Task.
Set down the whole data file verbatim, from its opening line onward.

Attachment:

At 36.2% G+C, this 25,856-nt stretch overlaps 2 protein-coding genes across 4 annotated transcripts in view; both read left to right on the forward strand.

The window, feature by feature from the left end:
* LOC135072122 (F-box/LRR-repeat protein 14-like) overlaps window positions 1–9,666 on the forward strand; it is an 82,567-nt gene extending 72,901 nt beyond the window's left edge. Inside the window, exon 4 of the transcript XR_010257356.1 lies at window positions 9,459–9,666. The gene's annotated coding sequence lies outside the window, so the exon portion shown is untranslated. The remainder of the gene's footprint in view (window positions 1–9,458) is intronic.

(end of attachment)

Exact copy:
At 36.2% G+C, this 25,856-nt stretch overlaps 2 protein-coding genes across 4 annotated transcripts in view; both read left to right on the forward strand.

The window, feature by feature from the left end:
* LOC135072122 (F-box/LRR-repeat protein 14-like) overlaps window positions 1–9,666 on the forward strand; it is an 82,567-nt gene extending 72,901 nt beyond the window's left edge. Inside the window, exon 4 of the transcript XR_010257356.1 lies at window positions 9,459–9,666. The gene's annotated coding sequence lies outside the window, so the exon portion shown is untranslated. The remainder of the gene's footprint in view (window positions 1–9,458) is intronic.